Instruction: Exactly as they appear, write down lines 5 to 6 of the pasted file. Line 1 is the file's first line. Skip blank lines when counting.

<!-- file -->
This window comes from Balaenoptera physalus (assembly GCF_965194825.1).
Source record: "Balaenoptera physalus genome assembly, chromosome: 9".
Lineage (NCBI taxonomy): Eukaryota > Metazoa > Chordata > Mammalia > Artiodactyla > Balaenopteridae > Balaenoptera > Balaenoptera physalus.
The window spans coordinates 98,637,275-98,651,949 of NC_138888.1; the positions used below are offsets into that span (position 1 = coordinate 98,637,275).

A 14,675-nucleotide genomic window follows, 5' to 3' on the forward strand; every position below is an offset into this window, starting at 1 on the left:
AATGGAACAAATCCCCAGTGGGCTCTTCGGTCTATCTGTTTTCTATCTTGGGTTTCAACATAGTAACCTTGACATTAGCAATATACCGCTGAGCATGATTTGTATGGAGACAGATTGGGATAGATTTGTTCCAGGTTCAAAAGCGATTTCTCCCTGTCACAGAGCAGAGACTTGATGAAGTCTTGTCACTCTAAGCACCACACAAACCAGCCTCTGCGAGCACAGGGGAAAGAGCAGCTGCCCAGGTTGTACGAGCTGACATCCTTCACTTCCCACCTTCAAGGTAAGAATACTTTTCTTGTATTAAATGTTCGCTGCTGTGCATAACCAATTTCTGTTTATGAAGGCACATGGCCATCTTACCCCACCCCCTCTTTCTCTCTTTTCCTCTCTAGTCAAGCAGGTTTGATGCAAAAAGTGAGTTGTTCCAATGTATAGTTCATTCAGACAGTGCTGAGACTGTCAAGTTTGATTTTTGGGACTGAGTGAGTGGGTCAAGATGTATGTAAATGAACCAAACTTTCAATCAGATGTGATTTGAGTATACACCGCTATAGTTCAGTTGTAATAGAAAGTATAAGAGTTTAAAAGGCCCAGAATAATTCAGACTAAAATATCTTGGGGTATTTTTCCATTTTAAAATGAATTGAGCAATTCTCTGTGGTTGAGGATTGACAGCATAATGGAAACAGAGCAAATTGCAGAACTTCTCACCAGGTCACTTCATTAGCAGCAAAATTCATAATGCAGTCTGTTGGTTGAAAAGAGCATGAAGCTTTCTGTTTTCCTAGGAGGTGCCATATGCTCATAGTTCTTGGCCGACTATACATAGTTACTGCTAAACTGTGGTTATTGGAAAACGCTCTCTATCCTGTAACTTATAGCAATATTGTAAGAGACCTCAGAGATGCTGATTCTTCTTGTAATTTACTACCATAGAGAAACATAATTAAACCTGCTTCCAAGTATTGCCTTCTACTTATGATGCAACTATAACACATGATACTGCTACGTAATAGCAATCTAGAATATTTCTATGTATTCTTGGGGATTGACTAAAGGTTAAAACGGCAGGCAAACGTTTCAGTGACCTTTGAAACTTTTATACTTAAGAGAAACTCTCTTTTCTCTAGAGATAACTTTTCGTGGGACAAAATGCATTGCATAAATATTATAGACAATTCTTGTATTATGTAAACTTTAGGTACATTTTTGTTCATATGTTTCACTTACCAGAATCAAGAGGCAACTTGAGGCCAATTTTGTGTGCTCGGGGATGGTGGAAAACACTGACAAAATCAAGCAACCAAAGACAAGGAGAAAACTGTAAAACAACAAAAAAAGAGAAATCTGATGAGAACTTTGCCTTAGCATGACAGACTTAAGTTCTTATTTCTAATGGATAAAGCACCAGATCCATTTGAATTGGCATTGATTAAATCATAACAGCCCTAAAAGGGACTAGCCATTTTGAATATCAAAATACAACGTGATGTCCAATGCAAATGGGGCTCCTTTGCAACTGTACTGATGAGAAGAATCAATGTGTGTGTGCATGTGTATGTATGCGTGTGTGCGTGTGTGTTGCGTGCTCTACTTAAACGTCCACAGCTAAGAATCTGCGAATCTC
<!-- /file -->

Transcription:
A 14,675-nucleotide genomic window follows, 5' to 3' on the forward strand; every position below is an offset into this window, starting at 1 on the left:
AATGGAACAAATCCCCAGTGGGCTCTTCGGTCTATCTGTTTTCTATCTTGGGTTTCAACATAGTAACCTTGACATTAGCAATATACCGCTGAGCATGATTTGTATGGAGACAGATTGGGATAGATTTGTTCCAGGTTCAAAAGCGATTTCTCCCTGTCACAGAGCAGAGACTTGATGAAGTCTTGTCACTCTAAGCACCACACAAACCAGCCTCTGCGAGCACAGGGGAAAGAGCAGCTGCCCAGGTTGTACGAGCTGACATCCTTCACTTCCCACCTTCAAGGTAAGAATACTTTTCTTGTATTAAATGTTCGCTGCTGTGCATAACCAATTTCTGTTTATGAAGGCACATGGCCATCTTACCCCACCCCCTCTTTCTCTCTTTTCCTCTCTAGTCAAGCAGGTTTGATGCAAAAAGTGAGTTGTTCCAATGTATAGTTCATTCAGACAGTGCTGAGACTGTCAAGTTTGATTTTTGGGACTGAGTGAGTGGGTCAAGATGTATGTAAATGAACCAAACTTTCAATCAGATGTGATTTGAGTATACACCGCTATAGTTCAGTTGTAATAGAAAGTATAAGAGTTTAAAAGGCCCAGAATAATTCAGACTAAAATATCTTGGGGTATTTTTCCATTTTAAAATGAATTGAGCAATTCTCTGTGGTTGAGGATTGACAGCATAATGGAAACAGAGCAAATTGCAGAACTTCTCACCAGGTCACTTCATTAGCAGCAAAATTCATAATGCAGTCTGTTGGTTGAAAAGAGCATGAAGCTTTCTGTTTTCCTAGGAGGTGCCATATGCTCATAGTTCTTGGCCGACTATACATAGTTACTGCTAAACTGTGGTTATTGGAAAACGCTCTCTATCCTGTAACTTATAGCAATATTGTAAGAGACCTCAGAGATGCTGATTCTTCTTGTAATTTACTACCATAGAGAAACATAATTAAACCTGCTTCCAAGTATTGCCTTCTACTTATGATGCAACTATAACACATGATACTGCTACGTAATAGCAATCTAGAATATTTCTATGTATTCTTGGGGATTGACTAAAGGTTAAAACGGCAGGCAAACGTTTCAGTGACCTTTGAAACTTTTATACTTAAGAGAAACTCTCTTTTCTCTAGAGATAACTTTTCGTGGGACAAAATGCATTGCATAAATATTATAGACAATTCTTGTATTATGTAAACTTTAGGTACATTTTTGTTCATATGTTTCACTTACCAGAATCAAGAGGCAACTTGAGGCCAATTTTGTGTGCTCGGGGATGGTGGAAAACACTGACAAAATCAAGCAACCAAAGACAAGGAGAAAACTGTAAAACAACAAAAAAAGAGAAATCTGATGAGAACTTTGCCTTAGCATGACAGACTTAAGTTCTTATTTCTAATGGATAAAGCACCAGATCCATTTGAATTGGCATTGATTAAATCATAACAGCCCTAAAAGGGACTAGCCATTTTGAATATCAAAATACAACGTGATGTCCAATGCAAATGGGGCTCCTTTGCAACTGTACTGATGAGAAGAATCAATGTGTGTGTGCATGTGTATGTATGCGTGTGTGCGTGTGTGTTGCGTGCTCTACTTAAACGTCCACAGCTAAGAATCTGCGAATCTC